18 December 2014

"Lord, Make Me An Instrument of Thy Peace"

We hold our fourth session of the Creative Call PlayGroup tonight and the topic is forgiveness. Here is a prayer by St. Francis of Assisi we'll encourage participants to adopt as a way to embrace a grace-filled life. We invite you to pray with us.

Lord, make me an instrument of thy peace.
Where there is hatred, let me sow love;
where there is injury, pardon;
where there is discord, union;
where there is doubt, faith;
where there is despair, hope;
where there is darkness, light;
where there is sadness, joy.
Grant that we may not so much seek to be consoled as to console;
to be loved as to love.
For it is in giving that we receive;
it is in pardoning that we are pardoned;
and it is in dying that we are born to eternal life.

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06 December 2014

Ferguson, Children, Grace and Christmas

Yesterday afternoon my colleague in ministry called to talk about something our church will be doing tomorrow when we gather for worship. We’ll be walking and praying in our neighborhood, joining other churches across the city in doing the same.

We will walk as a cry for justice, a cry for peace, a visible call for others to add their voices to these cries, to link hearts in solidarity.

If the church is God’s people, and if God identifies with the oppressed—reaches out to them in love, longs to love the downtrodden through God’s people—then it is the church’s responsibility to identify with the oppressed, to call for justice. If we do not, we are not God’s people.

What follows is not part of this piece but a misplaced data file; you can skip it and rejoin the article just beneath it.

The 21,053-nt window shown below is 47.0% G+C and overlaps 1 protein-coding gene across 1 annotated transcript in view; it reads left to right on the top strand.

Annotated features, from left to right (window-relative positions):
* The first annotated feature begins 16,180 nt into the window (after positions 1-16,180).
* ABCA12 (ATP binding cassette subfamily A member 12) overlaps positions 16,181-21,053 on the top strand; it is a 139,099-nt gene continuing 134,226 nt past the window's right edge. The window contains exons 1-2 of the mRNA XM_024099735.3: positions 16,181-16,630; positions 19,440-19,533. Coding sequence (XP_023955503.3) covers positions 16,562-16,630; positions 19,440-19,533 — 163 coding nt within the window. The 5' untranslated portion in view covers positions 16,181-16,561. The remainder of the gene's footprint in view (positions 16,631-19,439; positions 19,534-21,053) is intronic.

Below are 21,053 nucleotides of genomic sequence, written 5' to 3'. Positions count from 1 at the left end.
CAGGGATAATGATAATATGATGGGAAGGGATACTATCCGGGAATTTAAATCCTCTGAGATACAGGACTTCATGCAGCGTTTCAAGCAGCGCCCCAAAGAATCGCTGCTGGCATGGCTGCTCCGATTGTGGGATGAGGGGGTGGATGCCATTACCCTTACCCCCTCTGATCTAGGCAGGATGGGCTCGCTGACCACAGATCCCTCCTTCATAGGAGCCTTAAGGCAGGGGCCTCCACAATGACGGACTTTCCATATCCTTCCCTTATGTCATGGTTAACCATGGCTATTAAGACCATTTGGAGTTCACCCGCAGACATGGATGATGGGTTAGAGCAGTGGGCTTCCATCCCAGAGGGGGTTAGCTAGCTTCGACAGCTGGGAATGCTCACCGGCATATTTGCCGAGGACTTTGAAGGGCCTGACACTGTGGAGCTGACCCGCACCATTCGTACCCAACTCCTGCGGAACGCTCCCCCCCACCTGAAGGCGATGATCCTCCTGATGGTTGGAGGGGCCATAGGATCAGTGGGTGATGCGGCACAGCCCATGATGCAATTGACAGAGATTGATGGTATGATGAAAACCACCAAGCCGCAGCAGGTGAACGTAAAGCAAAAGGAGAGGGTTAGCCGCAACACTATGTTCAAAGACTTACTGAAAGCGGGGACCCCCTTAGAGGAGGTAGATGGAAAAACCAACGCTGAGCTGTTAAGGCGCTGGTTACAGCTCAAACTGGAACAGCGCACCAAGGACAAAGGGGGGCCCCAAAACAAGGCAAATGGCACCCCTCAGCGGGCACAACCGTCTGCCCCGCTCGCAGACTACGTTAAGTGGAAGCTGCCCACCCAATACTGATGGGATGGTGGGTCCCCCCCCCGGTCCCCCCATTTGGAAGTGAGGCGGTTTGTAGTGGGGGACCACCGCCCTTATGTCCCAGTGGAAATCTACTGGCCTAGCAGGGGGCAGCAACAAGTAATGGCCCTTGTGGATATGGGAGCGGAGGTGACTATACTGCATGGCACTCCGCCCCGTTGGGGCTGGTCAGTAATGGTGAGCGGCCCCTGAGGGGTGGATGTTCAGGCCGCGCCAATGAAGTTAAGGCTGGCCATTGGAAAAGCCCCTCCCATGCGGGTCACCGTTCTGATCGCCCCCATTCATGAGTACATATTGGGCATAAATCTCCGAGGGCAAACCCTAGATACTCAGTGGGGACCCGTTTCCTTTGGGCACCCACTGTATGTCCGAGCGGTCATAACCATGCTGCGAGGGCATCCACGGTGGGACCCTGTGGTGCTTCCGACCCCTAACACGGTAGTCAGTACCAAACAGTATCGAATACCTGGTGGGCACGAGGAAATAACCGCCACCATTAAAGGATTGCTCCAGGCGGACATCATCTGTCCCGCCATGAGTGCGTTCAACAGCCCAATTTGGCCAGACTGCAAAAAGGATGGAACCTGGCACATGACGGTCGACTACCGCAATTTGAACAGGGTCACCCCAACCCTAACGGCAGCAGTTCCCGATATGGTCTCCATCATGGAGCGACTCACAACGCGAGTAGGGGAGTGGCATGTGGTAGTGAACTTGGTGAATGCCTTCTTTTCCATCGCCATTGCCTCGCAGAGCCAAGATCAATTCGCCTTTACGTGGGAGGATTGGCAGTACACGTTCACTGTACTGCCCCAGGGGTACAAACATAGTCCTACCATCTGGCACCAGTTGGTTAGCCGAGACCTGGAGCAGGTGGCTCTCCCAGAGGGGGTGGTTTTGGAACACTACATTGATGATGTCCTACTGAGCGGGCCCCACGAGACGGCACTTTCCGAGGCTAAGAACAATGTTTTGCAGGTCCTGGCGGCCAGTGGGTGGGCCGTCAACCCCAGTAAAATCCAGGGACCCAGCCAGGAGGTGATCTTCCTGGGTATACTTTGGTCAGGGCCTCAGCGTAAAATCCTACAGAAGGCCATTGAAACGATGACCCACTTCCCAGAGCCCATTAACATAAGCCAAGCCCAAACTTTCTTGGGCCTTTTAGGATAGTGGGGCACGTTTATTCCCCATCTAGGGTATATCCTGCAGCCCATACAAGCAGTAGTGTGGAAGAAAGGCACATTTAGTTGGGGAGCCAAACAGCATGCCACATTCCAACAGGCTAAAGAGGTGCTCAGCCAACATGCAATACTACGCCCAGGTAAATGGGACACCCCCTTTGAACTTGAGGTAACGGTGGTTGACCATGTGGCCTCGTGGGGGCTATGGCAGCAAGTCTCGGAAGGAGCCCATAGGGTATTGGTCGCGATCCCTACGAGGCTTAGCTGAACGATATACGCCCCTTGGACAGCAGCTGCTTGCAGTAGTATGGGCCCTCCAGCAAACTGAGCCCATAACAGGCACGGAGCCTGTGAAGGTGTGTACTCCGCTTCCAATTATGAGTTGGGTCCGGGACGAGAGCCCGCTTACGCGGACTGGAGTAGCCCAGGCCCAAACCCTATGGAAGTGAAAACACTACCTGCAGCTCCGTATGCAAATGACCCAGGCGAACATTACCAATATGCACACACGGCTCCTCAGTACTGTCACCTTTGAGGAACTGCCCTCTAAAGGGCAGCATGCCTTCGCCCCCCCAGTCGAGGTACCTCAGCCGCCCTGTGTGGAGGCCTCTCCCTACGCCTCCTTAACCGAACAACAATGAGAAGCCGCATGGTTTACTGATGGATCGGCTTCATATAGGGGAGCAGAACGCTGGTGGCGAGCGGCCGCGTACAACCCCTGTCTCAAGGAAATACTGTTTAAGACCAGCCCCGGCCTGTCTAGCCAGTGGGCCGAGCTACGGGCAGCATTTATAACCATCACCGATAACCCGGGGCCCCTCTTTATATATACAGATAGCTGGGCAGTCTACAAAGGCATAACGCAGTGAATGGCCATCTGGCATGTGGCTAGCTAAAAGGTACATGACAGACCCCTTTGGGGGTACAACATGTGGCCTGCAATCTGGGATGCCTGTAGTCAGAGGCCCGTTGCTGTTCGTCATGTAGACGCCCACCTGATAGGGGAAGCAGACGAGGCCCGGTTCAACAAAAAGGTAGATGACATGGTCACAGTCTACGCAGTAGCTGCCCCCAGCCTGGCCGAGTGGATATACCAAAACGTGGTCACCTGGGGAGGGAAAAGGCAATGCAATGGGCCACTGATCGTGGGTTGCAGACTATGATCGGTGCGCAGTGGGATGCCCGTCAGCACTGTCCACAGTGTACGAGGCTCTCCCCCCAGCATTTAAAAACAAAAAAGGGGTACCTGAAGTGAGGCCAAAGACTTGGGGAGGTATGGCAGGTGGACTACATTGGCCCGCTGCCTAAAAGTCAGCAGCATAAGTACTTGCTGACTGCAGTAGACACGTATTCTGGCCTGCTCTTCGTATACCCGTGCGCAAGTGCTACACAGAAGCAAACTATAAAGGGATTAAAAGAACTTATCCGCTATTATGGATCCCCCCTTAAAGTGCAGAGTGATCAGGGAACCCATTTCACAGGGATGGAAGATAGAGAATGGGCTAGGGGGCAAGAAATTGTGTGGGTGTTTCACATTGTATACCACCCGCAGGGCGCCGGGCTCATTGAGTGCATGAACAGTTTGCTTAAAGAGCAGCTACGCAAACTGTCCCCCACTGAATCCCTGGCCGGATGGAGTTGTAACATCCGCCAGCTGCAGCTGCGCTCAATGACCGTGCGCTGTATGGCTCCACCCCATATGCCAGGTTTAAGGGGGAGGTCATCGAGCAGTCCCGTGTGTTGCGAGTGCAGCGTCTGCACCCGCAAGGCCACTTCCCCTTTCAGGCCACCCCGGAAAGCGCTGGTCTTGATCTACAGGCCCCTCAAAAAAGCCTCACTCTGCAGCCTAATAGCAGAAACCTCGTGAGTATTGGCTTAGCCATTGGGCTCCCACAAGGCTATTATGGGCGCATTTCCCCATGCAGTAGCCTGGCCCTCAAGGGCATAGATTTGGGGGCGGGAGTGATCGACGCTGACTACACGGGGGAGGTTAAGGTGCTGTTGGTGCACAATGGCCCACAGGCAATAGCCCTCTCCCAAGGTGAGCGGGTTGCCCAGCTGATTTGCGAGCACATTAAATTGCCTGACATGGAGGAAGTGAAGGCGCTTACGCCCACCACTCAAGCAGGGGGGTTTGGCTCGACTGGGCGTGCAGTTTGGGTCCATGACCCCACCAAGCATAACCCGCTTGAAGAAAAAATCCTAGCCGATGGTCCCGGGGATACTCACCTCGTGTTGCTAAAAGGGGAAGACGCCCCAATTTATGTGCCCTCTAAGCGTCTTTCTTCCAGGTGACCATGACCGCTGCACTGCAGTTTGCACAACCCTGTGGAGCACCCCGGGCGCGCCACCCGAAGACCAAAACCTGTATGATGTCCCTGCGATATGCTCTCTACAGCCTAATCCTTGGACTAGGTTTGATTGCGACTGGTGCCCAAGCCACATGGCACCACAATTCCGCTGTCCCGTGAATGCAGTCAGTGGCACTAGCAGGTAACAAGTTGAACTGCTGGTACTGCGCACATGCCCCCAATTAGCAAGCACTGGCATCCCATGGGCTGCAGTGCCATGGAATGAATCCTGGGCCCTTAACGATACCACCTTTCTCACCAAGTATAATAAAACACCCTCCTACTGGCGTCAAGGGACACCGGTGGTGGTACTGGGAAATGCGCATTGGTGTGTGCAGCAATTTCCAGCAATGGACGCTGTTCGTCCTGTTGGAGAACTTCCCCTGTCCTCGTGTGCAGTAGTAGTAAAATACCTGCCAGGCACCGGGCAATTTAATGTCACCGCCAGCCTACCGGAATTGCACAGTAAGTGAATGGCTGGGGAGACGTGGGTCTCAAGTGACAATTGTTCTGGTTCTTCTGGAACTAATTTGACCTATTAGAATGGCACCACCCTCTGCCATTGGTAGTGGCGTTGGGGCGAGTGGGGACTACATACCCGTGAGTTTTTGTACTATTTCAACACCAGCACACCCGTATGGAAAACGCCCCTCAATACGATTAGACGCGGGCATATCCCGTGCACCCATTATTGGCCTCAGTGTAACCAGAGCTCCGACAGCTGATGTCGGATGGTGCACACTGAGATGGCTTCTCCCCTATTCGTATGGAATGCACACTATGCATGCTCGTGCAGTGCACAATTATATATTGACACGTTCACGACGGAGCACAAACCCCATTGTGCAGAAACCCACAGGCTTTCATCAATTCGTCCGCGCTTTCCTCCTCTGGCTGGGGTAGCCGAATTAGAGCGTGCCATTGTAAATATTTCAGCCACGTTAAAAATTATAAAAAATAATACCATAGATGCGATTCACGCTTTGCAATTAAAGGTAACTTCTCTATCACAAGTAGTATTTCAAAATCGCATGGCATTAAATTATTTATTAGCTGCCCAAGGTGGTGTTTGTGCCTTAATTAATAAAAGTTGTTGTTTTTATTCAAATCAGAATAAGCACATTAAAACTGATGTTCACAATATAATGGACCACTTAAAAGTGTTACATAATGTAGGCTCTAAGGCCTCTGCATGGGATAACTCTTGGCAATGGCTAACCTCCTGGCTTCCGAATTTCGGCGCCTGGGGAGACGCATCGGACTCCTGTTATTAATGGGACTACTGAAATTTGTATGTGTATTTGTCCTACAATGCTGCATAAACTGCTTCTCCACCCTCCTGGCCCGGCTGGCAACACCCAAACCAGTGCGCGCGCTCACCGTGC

So, we are walking and praying tomorrow as a symbol of our resolve to take a stand, to be responsive to God’s heart for everyone. The walk itself is no great feat, but if it serves as a symbol for something greater…then that will be world-changing.

To be sure, the recent events in the United States in Ferguson and New York have prompted this simple peace-walk but what should trouble us more is that these events are the same old story: “You’re different”—and “difference is bad.” What should trouble us is that racial discrimination (and all manner of injustice) happens every day all over the world, not just in the United States—and we do nothing or little more than nothing in response to it.  Yes, this should trouble us.

Someone looks and acts differently, so we use coercion to call them to conform—and the result is deadly.  

Even if we engage in arguments about who is “right” and who is “wrong” in these tragic scenarios, those are the factors at play: difference and coercion. And something dies in our heart and soul when things like this happen. We know something is not right. It doesn’t sit well with us. It disturbs us—and rightly so. The anger should tell us something. We were not made for anger. Even so-called “righteous anger” should be tempered with humility and gentleness—we’re only human, after all. Invitation is the most powerful kind of confrontation.